Splitting Up Will Be Complicated — Thanks To New Tax Legislation

For divorces completed after December 31, 2018, the revised tax rule turns alimony into something non-tax-deductible for the payer and non-taxable for the recipient. The change eliminates the existing tax incentive for bigger supporter payments.

The current deduction saves up to 50% in taxes for top earners in high-tax states like New York. Women are the recipients of the majority of alimony checks and having support non-taxed seems like a good thing. However, the overall reduction in the amount of alimony will in the recipients getting less money.

Last Thing On A Person’s Mind

Getting a divorce may seem that taxes would be the last thing on a person’s mind. But taxes have a big impact on the wallet. Beginning in 2019, when the new tax legislation is enacted, half of the population will be impacted.

The Tax Cuts and Jobs Act, signed in December 2017, make major changes that will impact persons though through a divorce. The new law reverses 77-years of law which was written to free up more cash for the couple and smoothing the change from paying taxes together to individually.

Congress chose not to be generous and is creating a rough situation for divorcing couples who may already be strapped financially. The new rules will raise $6.9 billion over the next decade — money that would have gone to divorced individuals.

The law will make alimony non-tax-deductible for the one paying while the one getting alimony will not pay tax. The deduction on alimony often acted as an incentive to the high-earning spouse to provide more dollars to their lower-income spouse. With the recipient paying tax at a lower rate than the payer, the recipient pays out fewer dollars in taxes. Paying out more money means less cash for the family unit.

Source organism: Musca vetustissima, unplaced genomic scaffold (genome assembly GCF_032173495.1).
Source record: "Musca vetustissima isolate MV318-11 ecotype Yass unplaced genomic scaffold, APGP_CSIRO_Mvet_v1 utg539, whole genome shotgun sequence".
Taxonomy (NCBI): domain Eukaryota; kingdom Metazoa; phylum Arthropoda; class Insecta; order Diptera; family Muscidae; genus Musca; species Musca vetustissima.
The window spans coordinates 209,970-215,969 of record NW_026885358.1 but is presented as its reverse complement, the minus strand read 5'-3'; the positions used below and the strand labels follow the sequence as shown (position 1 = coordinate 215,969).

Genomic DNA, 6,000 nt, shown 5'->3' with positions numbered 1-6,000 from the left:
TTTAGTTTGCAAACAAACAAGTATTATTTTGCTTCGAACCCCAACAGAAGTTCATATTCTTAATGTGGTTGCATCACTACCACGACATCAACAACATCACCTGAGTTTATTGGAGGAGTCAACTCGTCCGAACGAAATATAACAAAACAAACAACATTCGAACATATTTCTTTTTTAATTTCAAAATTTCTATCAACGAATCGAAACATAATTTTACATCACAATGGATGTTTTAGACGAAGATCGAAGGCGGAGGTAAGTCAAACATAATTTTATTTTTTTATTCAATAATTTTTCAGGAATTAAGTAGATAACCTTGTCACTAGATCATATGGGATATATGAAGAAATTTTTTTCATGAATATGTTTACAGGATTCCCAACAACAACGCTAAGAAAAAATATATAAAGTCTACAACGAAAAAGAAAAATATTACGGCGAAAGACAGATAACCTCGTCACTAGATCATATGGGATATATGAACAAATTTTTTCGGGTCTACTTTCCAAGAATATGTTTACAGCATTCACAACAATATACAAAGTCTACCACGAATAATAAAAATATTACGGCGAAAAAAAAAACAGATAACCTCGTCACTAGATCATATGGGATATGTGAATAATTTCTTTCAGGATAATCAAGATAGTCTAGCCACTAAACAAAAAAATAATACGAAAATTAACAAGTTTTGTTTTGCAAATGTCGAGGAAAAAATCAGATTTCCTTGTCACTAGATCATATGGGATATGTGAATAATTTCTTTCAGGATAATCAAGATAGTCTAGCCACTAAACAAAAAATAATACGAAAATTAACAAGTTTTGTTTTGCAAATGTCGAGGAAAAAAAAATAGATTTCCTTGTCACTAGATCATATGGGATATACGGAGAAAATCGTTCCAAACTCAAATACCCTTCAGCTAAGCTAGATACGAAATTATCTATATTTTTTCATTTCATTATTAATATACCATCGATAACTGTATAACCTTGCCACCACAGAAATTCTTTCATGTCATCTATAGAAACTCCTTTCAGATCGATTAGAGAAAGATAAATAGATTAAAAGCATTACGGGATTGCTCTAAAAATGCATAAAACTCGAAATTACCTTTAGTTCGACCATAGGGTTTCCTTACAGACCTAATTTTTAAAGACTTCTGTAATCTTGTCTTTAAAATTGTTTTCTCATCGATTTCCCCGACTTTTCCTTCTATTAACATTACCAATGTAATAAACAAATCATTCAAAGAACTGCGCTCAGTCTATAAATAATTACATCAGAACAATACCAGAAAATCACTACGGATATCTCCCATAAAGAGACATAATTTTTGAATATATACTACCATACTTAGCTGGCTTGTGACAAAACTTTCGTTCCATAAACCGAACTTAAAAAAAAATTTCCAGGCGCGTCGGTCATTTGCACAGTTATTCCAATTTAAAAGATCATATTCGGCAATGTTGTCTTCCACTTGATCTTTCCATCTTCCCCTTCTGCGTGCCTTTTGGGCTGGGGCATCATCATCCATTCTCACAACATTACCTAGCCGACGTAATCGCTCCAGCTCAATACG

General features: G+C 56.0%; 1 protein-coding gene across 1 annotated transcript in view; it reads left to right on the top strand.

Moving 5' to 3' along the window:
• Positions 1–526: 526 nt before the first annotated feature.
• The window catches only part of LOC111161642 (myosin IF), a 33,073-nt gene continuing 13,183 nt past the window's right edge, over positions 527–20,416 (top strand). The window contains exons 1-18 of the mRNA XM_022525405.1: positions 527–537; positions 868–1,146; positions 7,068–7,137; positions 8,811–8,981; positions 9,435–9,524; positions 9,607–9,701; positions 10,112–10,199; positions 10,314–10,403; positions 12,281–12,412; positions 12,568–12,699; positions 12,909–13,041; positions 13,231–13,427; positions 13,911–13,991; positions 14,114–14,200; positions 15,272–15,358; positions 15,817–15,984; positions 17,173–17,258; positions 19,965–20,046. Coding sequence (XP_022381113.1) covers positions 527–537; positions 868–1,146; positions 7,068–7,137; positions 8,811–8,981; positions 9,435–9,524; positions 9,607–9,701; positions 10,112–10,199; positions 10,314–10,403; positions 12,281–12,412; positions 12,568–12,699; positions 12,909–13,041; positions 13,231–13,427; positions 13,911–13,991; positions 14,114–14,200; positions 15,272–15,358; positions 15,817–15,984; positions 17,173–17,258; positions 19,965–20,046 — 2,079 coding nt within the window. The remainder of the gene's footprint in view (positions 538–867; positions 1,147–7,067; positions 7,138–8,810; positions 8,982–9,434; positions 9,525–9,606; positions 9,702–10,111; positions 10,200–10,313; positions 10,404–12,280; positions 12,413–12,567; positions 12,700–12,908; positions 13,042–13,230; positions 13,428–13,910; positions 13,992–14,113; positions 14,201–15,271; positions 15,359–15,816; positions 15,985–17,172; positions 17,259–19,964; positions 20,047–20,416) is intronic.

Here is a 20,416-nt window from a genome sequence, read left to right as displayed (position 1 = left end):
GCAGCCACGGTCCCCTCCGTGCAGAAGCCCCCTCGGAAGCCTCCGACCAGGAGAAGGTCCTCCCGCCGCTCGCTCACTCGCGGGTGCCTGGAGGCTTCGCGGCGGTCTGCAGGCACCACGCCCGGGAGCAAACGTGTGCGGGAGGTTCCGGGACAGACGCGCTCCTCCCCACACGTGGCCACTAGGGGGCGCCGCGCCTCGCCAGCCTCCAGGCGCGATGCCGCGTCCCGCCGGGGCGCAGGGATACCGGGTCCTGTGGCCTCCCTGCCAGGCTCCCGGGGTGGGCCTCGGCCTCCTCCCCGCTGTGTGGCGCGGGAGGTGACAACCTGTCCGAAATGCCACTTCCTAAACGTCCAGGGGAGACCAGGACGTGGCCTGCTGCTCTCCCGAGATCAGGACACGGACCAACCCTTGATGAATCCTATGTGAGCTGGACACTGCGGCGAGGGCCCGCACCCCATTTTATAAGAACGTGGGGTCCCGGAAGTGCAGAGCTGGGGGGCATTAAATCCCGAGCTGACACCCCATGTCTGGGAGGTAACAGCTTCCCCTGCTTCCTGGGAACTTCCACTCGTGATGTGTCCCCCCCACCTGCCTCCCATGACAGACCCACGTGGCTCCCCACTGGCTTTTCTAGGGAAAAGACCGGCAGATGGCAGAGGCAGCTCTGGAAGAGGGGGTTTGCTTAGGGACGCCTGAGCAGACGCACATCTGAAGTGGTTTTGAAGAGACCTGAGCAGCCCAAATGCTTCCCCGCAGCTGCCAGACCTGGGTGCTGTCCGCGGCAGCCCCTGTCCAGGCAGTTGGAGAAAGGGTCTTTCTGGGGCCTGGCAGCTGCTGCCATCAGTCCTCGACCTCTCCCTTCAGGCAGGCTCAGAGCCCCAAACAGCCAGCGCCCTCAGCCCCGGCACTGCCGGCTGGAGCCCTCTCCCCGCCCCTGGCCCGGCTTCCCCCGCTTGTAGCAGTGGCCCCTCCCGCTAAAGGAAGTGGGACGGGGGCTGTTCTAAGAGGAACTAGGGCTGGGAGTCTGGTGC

Since deductions may save up to 50% in taxes for top earners, so for every $50,000 in alimony paid, it will only cost $20,000 after-tax to the payer. The payee, or recipient, will have to just pay $10,000 in taxes on the same $50,000.

The former divorce subsidy has helped prevent the divorce from going to trial. According to the American Academy of Matrimonial Lawyers, 95% of those responding expect the new rules changes divorce settlements.

The Takeaway

What should divorcing couples do? The answer is to start now and build a network of experienced professionals to help face the hard financial choices.

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